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Women in minority, do the hardest work at COP27

Women in minority, do the hardest work at COP27

The participation of women in 30 years of United Nations climate summits has been a minority but arriving at number 27 in this Egyptian city, they have shouldered the hardest work, forging consensus through concessions and limiting agreements between the parties.

The Women’s Environment and Development Organization (WEDO) released a study on gender inequality in those conferences between 2009 and 2021, and this year there are no traces of changes in the composition of the delegations and even less in those of the national delegation headquarters.

Women’s representation in climate leadership 

However, in this 27th Conference of the Parties (COP27) of the United Nations Framework Convention on Climate Change, prominent delegates have been entrusted with the role of “facilitators” of consensus on critical aspects of climate adaptation, highlighting the specialized portal Renewable Energies.

They are the Minister for the Ecological Transition and the Demographic Challenge of Spain, Teresa Ribera, third vice president of her government, and the Minister of the Environment, Climate Change and Technology of the Maldives, Shauna Aminath.

They have had to work on the thorny issue, premiered at COP27, of the damage caused by climate change caused by the consumption of fossil fuels in the industrialized North, and the losses and compensation due to the nations of the South.

This issue, together with a decarbonization of the economy with the gradual renunciation of the use of fossil fuels, is one of the two crucial to agree on agreements for effective progress at COP27, whose conclusion was scheduled for this Friday the 18th, but which occurs here It is already taken for granted that it will last another day or two.

The Chilean Minister of the Environment, Maisa Rojas, and the German envoy for Climate Action, Jennifer Morgan, former director of the environmental organization Greenpeace, also worked to introduce the topic to COPP27.

Wedo recalled that throughout the negotiations on these matters, in recent years, governments around the world have agreed that promoting gender equality and protecting the human rights of women is necessary to meet global climate goals and development.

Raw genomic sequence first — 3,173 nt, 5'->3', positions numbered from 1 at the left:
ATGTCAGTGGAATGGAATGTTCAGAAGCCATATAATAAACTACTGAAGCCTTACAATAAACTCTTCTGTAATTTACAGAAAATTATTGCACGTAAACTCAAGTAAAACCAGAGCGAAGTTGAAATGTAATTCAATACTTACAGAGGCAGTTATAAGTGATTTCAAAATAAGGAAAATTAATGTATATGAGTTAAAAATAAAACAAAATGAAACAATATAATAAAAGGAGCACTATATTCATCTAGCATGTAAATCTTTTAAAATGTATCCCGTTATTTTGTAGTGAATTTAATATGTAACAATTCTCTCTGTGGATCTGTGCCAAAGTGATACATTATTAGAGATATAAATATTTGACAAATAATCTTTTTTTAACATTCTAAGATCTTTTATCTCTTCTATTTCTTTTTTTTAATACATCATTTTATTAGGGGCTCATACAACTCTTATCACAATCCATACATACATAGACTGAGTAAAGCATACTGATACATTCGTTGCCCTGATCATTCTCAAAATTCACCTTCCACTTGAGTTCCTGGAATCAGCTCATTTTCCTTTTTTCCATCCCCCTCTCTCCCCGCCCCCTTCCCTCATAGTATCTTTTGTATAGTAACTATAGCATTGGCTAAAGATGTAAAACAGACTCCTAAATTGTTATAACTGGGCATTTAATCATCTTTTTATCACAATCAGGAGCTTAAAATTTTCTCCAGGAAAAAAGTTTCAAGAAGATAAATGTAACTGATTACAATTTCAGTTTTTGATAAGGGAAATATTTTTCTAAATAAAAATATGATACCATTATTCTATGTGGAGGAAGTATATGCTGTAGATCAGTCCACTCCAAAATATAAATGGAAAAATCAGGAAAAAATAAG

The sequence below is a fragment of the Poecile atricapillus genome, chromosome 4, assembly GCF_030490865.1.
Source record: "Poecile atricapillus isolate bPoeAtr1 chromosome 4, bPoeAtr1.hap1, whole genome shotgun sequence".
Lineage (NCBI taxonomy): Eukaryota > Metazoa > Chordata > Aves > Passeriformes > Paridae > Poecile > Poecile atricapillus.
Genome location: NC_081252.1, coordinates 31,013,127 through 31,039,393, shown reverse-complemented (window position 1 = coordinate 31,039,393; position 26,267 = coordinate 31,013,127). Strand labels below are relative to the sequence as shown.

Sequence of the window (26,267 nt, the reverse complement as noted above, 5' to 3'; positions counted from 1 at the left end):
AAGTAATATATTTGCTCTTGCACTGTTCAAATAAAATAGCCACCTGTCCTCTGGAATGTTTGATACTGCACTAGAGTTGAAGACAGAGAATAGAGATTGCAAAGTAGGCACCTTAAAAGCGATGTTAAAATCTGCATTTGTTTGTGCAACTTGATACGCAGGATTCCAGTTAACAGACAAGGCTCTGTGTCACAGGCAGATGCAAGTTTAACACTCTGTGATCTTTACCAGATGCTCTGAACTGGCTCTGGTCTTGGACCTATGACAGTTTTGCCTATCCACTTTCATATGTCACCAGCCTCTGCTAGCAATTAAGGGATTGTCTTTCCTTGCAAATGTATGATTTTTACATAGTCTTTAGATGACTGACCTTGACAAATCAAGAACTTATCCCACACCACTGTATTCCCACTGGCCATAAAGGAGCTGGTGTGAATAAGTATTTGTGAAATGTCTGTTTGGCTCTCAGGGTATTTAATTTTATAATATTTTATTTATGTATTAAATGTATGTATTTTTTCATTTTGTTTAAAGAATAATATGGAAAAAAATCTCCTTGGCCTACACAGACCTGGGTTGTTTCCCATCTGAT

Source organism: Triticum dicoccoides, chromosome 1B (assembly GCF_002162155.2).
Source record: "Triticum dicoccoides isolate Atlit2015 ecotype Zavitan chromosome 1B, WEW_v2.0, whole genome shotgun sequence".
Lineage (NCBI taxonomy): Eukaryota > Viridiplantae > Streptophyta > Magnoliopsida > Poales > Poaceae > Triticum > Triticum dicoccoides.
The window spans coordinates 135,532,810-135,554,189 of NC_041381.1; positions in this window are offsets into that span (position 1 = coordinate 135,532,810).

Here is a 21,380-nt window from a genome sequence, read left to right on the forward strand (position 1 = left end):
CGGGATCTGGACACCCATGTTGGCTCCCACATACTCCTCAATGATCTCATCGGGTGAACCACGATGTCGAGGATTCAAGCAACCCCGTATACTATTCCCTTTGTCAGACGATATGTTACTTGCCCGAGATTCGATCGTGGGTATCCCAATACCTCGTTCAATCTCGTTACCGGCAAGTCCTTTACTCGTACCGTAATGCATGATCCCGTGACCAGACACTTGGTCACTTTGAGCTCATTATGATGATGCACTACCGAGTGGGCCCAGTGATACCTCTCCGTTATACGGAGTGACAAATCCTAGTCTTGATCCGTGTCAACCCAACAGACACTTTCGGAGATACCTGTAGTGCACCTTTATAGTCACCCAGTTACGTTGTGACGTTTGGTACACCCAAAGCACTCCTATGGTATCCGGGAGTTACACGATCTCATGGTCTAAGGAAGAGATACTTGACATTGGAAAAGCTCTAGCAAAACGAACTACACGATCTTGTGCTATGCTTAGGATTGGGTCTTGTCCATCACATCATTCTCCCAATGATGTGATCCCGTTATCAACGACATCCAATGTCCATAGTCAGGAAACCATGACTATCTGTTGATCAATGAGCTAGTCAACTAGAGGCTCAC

“While we have seen many excellent initiatives to improve women’s participation, from travel funds to mentoring networks, progress remains uneven and unacceptably slow,” the New York-based NGO said.

Protections for environmental and human rights defenders 

As a sample, their study indicated that the percentage of women in all national delegations in the COP cycle increased from 30% for meetings in 2009 to 38% in 2021.

This is “an increase of less than 10 percentage points, despite increased political commitments and activities to promote equal participation.”

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Although her report does not contain data on COP27, some images such as the “family photo” of the heads of delegation at the beginning of the work recall the minority situation of women in decision-making.

Aminath said she noticed that when the heads of government gathered for the family photo at the start of the summit, almost all of them were men. “But when it came to the people doing the work, there were more women and young people.”

“I hope that this time all the women who are here can make a difference”, commented the Maldivian minister.

Participation of women

Women’s participation has been highest in Latin American, Eastern European and Western European delegations, up to 45% or more, and much lower in Africa and Asia, often no more than 35%.

“At this rate, gender parity in national COP delegations will not be achieved until 2040, and gender parity in heads of delegations (10% were women in 2009 and 13% in 2021) will not be achieved in a foreseeable future,” the Wedo report stated.

In general at climate conferences, the COP and others, beyond participation statistics, “it has been recognized that new measurements are needed to assess the quality of women’s participation, including, for example, the times of use of the word,” the report says.

For example, at the UNFCCC technology and finance meetings in 2021, men were found to be 51% of government delegates but 60% of active plenary speakers – meetings attended by all parties – and they talked 74% of the time.

Green Climate Fund

Wedo documented that at the 22nd meeting of the Green Climate Fund, in 2019 in South Korea, men accounted for 79% of the total speaking time of the meeting among all stakeholders present. When only Board members were counted, that usage jumped to 93% of the time.

At COP27 “we understand that we must work to find a solution, especially for the most vulnerable people. Women are at the forefront of the climate crisis,” Morgan finally stated.

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